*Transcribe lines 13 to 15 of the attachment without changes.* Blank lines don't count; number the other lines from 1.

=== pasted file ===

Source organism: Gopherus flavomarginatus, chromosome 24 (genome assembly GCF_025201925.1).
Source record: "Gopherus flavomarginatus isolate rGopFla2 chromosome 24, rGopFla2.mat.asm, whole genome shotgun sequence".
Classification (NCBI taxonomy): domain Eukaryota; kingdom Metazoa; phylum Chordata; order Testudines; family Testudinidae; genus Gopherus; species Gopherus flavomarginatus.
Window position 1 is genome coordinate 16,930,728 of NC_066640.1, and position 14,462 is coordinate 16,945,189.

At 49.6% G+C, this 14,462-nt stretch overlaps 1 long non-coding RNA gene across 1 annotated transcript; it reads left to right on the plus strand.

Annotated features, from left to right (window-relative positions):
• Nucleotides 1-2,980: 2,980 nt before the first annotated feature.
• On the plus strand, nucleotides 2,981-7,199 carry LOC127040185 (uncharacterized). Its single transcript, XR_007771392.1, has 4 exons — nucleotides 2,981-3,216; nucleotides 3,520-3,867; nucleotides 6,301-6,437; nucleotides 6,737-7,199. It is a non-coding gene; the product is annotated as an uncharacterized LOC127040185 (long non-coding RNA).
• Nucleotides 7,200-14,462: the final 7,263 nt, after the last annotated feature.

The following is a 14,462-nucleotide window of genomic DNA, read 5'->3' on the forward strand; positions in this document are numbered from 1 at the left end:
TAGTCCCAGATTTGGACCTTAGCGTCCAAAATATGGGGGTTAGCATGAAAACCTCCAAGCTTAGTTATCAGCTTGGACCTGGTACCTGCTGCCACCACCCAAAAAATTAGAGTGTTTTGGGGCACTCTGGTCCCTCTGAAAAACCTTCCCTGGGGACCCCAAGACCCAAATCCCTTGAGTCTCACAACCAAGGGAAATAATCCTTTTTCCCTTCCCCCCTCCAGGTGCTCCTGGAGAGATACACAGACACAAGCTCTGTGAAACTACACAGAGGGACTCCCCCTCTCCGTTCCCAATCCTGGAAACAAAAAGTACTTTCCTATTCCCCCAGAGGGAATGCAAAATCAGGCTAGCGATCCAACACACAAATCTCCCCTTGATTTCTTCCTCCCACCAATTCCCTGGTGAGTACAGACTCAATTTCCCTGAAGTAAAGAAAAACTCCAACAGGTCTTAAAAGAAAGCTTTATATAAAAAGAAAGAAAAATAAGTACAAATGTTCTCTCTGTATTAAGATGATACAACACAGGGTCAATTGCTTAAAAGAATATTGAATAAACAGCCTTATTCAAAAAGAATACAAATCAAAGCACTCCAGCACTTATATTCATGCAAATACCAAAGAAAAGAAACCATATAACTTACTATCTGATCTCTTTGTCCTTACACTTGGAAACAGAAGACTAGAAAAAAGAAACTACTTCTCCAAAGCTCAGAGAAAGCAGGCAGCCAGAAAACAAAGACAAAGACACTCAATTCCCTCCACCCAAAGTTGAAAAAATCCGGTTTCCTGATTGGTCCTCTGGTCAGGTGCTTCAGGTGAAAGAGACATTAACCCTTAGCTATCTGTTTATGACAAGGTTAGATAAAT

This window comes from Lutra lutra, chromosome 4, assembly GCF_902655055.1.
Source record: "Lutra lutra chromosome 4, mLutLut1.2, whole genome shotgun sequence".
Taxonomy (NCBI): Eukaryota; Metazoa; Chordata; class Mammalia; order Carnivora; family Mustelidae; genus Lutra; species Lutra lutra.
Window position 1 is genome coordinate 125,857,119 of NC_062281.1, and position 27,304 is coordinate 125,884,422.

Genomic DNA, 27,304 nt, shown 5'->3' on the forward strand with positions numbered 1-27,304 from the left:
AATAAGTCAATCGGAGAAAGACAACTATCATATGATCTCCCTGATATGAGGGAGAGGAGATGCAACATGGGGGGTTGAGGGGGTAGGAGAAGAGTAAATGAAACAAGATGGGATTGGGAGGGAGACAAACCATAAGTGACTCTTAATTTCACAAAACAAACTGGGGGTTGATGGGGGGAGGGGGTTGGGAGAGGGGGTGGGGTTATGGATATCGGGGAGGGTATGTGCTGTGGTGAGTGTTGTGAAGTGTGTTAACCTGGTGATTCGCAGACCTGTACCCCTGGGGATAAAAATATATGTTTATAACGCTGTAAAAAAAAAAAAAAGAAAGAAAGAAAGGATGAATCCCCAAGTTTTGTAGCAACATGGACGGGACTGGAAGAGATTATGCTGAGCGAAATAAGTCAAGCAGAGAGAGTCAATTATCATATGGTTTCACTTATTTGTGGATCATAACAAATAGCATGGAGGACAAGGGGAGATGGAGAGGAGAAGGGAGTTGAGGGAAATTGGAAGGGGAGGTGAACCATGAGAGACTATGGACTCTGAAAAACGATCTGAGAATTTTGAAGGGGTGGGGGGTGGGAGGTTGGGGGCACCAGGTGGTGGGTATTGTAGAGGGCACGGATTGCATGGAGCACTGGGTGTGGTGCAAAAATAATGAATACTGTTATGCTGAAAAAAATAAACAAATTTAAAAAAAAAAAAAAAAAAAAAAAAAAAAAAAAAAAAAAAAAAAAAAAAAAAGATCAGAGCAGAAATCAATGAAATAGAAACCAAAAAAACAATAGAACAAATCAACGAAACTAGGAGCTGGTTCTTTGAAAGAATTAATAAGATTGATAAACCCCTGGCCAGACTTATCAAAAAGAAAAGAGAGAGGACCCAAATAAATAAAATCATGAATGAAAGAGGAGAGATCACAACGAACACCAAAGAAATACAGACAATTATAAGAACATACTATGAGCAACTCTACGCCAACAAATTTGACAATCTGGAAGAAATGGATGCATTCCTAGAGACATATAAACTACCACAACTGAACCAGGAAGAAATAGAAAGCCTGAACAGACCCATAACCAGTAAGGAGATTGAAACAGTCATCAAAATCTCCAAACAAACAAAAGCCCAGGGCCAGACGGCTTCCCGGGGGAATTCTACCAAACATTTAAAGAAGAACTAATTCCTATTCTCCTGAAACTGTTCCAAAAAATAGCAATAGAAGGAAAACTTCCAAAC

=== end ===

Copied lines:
Source record: "Lutra lutra chromosome 4, mLutLut1.2, whole genome shotgun sequence".
Taxonomy (NCBI): Eukaryota; Metazoa; Chordata; class Mammalia; order Carnivora; family Mustelidae; genus Lutra; species Lutra lutra.
Window position 1 is genome coordinate 125,857,119 of NC_062281.1, and position 27,304 is coordinate 125,884,422.